I can remember standing in a pasture near a wooded area on the land, along with a few other staff, saying, “This is where the lodge needs to be.” It was the perfect spot. The exciting realization of that time came when the Wellspring lodge was completed in 1992, and to this day it continues to accommodate those who come for help.
The lodge faces into the Appalachian woods. It houses nine people at capacity, and more than 700 educational DVDs about religious, political, and psychotherapy cults as well as topics of mind manipulation and coercive techniques. Although funds have been lean through the years, and Wellspring has never received government or significant foundational funding for additional buildings, upgrades, or recreational amenities, the lodge has proven to be a warm, nurturing, and safe place for wounded individuals to begin to bring their lives back to wholeness. By 1997 and 1998, the one-story office building had received a second story and thus more room for files, supportive educational materials, a large conference room, an additional kitchenette, and two extra counseling/office rooms.
We obtained accreditation from the Joint Commission on Accreditation (JCA) during the ‘90s, following a scrupulous survey of our facility and professional practices. (At the time, Wellspring was the only facility of its kind in the world; with nothing for comparison, the Commission found it hard to assess our program.) Wellspring received top scores from the JCA for its outcomes studies that tracked individuals once they left the program, and for its means of measuring continued psychological wellness. We eventually let our JCA membership lapse because of the high financial dues to belong to the “club” (and we knew we were providing a good service, with or without the credentials).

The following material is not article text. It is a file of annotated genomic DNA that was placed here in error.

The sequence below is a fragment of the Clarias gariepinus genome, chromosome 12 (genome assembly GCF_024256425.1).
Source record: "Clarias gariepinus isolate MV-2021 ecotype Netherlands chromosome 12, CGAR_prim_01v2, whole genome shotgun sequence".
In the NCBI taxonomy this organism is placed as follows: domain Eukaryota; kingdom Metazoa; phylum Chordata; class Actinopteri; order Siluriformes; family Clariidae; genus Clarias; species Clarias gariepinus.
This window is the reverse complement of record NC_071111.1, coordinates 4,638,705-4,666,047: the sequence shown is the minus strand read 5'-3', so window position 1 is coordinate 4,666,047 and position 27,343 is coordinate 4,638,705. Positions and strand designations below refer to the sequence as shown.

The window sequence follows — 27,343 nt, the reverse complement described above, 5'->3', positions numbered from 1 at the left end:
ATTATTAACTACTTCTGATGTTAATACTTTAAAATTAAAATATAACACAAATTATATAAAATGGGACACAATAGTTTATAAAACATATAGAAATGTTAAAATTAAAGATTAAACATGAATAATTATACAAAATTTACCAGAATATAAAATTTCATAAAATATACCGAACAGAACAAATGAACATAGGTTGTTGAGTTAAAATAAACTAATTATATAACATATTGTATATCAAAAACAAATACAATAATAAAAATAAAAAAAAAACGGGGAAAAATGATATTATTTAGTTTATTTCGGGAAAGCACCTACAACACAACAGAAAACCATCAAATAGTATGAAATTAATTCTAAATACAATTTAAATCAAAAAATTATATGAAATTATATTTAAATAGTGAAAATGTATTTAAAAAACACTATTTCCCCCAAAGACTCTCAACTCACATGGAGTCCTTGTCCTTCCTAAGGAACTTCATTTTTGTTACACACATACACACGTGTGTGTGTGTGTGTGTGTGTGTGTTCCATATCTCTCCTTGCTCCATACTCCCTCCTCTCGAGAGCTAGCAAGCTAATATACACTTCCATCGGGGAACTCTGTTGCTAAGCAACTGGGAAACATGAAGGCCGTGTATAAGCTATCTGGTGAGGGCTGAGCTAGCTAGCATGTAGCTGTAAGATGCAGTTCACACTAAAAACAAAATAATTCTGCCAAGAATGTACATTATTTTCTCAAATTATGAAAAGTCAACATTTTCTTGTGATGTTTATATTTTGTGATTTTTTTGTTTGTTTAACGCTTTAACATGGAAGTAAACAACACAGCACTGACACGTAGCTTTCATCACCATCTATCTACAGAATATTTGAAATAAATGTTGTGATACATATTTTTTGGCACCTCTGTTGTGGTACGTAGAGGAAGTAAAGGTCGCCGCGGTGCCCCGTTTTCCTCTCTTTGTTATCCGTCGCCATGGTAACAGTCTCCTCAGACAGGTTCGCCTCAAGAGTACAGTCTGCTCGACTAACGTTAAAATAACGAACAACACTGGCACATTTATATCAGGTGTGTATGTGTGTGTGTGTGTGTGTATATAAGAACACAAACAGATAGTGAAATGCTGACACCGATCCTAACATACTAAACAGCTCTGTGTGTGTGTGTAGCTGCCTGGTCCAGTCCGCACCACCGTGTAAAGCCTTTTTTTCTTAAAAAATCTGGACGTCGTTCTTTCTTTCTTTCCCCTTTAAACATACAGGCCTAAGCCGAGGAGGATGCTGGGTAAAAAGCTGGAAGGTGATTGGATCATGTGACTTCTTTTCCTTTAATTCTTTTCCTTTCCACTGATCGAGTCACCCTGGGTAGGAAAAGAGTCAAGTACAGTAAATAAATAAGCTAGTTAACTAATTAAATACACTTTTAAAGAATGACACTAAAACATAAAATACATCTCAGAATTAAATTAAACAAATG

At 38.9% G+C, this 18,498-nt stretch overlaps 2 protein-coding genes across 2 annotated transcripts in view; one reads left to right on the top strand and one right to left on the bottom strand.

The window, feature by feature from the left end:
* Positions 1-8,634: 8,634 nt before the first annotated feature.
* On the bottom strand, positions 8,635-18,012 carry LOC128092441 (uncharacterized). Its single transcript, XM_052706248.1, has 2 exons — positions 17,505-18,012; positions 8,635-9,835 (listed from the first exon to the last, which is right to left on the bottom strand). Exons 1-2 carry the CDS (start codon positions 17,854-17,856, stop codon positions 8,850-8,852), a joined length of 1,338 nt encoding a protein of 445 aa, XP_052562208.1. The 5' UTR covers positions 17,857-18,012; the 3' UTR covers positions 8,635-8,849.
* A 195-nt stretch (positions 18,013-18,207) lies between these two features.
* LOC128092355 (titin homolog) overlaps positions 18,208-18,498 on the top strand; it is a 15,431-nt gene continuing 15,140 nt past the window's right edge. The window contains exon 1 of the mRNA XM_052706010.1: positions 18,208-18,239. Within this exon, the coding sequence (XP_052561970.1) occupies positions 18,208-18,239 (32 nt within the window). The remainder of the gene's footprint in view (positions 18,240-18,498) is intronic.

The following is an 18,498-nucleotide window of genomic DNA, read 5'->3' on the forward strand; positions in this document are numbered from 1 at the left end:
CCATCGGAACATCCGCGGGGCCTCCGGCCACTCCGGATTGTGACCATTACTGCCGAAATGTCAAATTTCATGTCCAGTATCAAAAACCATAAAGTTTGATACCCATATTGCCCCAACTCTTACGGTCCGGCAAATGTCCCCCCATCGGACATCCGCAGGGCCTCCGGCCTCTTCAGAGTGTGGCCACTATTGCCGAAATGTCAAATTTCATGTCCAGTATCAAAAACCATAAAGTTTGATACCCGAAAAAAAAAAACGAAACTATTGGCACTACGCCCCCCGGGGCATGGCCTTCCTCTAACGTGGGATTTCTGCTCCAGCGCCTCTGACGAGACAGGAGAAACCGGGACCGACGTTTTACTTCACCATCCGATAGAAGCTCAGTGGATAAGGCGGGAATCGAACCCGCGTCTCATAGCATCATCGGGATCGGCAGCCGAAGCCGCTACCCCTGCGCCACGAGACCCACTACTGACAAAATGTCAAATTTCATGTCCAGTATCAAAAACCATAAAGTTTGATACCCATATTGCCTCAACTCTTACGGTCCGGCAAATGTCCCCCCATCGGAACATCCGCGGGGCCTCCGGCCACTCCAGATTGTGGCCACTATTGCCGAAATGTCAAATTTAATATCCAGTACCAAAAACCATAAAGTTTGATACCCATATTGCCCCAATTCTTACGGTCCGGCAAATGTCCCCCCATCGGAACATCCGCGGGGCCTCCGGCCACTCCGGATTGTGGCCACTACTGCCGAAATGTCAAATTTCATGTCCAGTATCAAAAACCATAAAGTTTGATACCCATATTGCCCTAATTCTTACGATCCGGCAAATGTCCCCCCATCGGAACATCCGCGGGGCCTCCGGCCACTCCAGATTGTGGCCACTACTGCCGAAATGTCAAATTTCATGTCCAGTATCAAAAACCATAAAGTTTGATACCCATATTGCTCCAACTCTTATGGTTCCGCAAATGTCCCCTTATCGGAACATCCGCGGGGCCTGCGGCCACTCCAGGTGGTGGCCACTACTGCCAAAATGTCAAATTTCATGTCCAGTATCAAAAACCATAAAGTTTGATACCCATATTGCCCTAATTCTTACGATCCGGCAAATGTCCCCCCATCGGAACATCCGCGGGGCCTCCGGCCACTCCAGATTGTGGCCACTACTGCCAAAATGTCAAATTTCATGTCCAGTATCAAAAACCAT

As our client load increased, we added more mental-health counselors, with names including Pat Balke, Jim Witten, Ron Burks, Tiffanie Hawkins, Laura Weber, Jeff Bryson, and Donna Adams, to assist Paul with the counseling responsibilities. Each contributed significantly to helping hurting individuals find help and hope during their stay.
The Trunk: The Program and the Wellspring Model
Our rehab program was the first of its kind to include 2 hours of individual, professional counseling each day, the administration of a battery of psychological tests to aid in recovery issues (and later, in research), and more than twenty workshop topics to choose from for daily educational sessions. Hours of group interaction with other clients also aided in the learning experience. The group teaching on “Robert Lifton’s Eight Characteristics of Thought Reform,” a lecture that Paul and other therapists began giving, often has been a highlight to participants in the 2-week program.